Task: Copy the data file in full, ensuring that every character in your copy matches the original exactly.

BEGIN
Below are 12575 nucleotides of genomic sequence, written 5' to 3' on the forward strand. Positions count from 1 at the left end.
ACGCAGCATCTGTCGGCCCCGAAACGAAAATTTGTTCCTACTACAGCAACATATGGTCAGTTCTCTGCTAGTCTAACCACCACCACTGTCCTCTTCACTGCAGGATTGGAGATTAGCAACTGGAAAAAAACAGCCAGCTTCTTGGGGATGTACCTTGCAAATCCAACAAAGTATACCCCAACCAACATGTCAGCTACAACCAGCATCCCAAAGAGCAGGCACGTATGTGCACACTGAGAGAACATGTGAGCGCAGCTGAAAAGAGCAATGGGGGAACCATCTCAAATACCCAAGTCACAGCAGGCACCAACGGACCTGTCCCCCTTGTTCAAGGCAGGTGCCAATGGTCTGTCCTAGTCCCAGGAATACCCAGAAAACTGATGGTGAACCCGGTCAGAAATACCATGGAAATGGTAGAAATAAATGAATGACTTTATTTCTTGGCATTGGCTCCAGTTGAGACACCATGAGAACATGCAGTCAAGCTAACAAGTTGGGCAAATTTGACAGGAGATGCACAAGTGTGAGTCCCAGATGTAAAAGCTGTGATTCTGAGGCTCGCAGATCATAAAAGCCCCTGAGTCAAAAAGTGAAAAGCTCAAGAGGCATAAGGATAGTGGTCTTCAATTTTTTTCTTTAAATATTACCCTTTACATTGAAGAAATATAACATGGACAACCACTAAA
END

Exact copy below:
Below are 12575 nucleotides of genomic sequence, written 5' to 3' on the forward strand. Positions count from 1 at the left end.
ACGCAGCATCTGTCGGCCCCGAAACGAAAATTTGTTCCTACTACAGCAACATATGGTCAGTTCTCTGCTAGTCTAACCACCACCACTGTCCTCTTCACTGCAGGATTGGAGATTAGCAACTGGAAAAAAACAGCCAGCTTCTTGGGGATGTACCTTGCAAATCCAACAAAGTATACCCCAACCAACATGTCAGCTACAACCAGCATCCCAAAGAGCAGGCACGTATGTGCACACTGAGAGAACATGTGAGCGCAGCTGAAAAGAGCAATGGGGGAACCATCTCAAATACCCAAGTCACAGCAGGCACCAACGGACCTGTCCCCCTTGTTCAAGGCAGGTGCCAATGGTCTGTCCTAGTCCCAGGAATACCCAGAAAACTGATGGTGAACCCGGTCAGAAATACCATGGAAATGGTAGAAATAAATGAATGACTTTATTTCTTGGCATTGGCTCCAGTTGAGACACCATGAGAACATGCAGTCAAGCTAACAAGTTGGGCAAATTTGACAGGAGATGCACAAGTGTGAGTCCCAGATGTAAAAGCTGTGATTCTGAGGCTCGCAGATCATAAAAGCCCCTGAGTCAAAAAGTGAAAAGCTCAAGAGGCATAAGGATAGTGGTCTTCAATTTTTTTCTTTAAATATTACCCTTTACATTGAAGAAATATAACATGGACAACCACTAAA